Will science ever prove the existence of life after death? Yes, and it can be done using the principles of quantum physics, says research scientist and medical doctor Robert Lanza of Wake Forest University School of Medicine in the U.S. state of North Carolina. For Lanza, quantum physics can prove that death is an illusion, and that life creates the universe, and not the other way around. This provocative new theory, he claims, can be supported using existing, widely-accepted research.
Consciousness as "Cosmic Matrix"
Lanza calls his theory of the universe "biocentrism". The basic premise is that the universe arises from conscious observation, rather than consciousness arising from the universe. "What you see could not be present without your consciousness", he explains, and "[o]ur consciousness makes sense of the world". Although biocentrism is not yet a mainstream theory accepted by most scientists, it is gaining traction and already overlaps with the ideas of many acclaimed scientists and philosophers. Philosopher David Chalmers, an atheist, has proposed a similar idea called panprotopsychism.
The Double-Slit Experiment
One of the experiments Lanza cites to support biocentrism is the double-slit experiment. In this experiment, a beam of light is shone on a plate with two slits. When the beam of light is being observed, it behaves as a particle and passes through either one slit or the other. However, when the beam of light is notbeing observed, it behaves as a wave and passes through both slits simultaneously. The fact that physical processes depend on human perception, Lanza argues, suggests that consciousness is the fundamental state of the universe.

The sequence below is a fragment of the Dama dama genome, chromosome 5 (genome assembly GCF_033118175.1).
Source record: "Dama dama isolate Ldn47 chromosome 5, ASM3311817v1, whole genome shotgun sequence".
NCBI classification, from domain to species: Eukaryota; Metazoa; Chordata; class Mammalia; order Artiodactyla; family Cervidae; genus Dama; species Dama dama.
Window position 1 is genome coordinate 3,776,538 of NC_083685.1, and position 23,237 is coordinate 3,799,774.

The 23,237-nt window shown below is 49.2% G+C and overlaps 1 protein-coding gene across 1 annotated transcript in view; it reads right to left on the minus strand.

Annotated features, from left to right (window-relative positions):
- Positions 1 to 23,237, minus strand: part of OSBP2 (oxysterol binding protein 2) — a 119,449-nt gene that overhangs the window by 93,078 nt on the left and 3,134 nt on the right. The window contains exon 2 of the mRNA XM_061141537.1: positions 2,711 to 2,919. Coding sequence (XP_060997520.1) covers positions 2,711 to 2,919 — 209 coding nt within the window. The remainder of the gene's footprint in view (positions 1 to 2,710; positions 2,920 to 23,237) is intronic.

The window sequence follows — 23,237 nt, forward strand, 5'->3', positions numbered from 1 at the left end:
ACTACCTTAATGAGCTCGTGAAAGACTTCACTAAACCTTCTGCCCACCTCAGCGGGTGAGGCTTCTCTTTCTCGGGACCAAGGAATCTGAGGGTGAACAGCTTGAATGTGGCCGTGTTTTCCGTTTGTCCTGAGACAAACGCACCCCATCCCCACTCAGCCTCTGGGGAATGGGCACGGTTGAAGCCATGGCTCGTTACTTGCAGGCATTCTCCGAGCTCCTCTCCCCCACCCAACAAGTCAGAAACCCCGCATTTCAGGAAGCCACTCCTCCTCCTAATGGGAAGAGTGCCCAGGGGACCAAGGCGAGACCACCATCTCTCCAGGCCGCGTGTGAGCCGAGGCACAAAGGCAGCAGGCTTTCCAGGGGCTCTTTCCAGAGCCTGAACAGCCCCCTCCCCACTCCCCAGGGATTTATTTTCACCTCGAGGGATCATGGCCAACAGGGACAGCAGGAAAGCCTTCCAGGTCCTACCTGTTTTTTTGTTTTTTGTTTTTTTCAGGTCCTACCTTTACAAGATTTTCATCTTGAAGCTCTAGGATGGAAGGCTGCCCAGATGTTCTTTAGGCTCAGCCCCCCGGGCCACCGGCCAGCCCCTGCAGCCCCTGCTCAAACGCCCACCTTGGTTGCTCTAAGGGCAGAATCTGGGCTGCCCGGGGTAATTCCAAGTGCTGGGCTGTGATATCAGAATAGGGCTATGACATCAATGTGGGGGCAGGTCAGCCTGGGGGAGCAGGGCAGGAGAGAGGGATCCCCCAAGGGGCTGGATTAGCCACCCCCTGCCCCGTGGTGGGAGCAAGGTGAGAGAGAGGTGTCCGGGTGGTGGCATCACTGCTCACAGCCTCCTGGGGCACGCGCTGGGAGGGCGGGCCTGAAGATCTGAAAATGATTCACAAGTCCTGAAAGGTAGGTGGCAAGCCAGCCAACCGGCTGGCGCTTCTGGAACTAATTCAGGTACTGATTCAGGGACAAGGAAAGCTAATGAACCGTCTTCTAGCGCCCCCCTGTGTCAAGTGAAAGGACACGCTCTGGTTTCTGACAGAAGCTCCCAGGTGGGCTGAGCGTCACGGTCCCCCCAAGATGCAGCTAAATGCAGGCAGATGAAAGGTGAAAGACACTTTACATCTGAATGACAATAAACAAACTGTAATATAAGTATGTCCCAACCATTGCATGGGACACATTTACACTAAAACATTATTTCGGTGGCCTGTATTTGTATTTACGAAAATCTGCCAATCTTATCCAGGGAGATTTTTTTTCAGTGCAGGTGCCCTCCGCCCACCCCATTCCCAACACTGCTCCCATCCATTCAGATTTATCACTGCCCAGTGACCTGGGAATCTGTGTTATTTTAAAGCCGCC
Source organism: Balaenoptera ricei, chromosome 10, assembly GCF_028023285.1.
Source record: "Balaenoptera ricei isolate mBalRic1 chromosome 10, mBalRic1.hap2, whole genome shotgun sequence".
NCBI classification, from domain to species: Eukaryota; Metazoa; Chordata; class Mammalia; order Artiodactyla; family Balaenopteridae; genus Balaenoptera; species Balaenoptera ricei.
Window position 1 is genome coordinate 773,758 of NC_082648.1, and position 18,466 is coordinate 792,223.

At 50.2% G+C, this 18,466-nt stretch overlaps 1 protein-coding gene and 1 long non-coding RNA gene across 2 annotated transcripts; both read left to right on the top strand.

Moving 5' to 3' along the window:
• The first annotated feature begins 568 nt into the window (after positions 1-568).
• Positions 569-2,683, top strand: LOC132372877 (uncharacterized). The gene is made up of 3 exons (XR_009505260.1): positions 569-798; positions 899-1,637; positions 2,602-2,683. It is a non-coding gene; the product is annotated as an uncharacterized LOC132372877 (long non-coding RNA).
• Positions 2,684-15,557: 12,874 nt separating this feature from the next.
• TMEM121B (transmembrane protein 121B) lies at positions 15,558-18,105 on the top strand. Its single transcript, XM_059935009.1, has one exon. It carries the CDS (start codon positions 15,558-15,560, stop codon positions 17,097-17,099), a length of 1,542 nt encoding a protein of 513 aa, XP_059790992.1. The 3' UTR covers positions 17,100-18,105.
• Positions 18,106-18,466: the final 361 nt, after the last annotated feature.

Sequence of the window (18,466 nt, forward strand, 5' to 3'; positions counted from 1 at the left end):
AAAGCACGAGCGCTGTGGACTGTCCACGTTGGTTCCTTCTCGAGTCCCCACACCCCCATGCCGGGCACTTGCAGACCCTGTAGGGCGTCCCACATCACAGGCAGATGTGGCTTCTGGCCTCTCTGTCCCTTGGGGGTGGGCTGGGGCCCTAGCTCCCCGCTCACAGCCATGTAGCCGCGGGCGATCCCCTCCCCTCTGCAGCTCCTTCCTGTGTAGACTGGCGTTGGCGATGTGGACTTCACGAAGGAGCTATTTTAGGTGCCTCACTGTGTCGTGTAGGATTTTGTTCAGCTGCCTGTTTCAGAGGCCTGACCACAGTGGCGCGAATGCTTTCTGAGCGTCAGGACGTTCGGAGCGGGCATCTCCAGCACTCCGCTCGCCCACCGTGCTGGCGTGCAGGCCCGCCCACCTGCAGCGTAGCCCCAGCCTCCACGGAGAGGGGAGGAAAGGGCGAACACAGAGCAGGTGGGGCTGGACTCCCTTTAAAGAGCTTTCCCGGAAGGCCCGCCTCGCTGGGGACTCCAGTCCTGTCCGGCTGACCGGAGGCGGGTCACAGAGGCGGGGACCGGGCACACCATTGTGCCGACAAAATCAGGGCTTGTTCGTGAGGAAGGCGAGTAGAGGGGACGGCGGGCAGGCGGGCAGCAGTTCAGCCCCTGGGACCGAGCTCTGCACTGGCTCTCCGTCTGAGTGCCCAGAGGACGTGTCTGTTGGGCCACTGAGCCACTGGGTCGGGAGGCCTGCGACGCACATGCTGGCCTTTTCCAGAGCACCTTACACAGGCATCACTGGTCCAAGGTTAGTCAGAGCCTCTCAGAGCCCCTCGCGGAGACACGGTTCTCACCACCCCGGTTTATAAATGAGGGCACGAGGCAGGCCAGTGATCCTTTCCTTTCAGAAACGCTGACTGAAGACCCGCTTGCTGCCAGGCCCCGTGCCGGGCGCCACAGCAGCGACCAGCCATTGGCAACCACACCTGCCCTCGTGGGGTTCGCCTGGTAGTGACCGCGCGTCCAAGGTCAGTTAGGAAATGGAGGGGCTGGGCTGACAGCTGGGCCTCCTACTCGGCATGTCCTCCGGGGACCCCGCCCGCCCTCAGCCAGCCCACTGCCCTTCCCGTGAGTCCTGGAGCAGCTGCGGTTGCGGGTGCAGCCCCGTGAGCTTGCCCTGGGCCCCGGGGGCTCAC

The Illusion of Space and Time
Consciousness, as the fundamental state of the universe, is eternal if we accept the theory that space and time are illusory, which does have currency in mainstream science. If our consciousness precedes, creates, and determines the universe and all that happens in it, space and time are "tools of our mind", as Lanza states, since space-time is a characteristic of the universe. Once we accept that space-time is illusory, we realize that death cannot exist "in any real sense" either, but we are always alive at some time in some state.
Lanza's theory will seem outlandish not only to some scientists, but also to some people of faith. As a Universal Life Church minister, do you lend any credence to his ideas?
The Daily Mail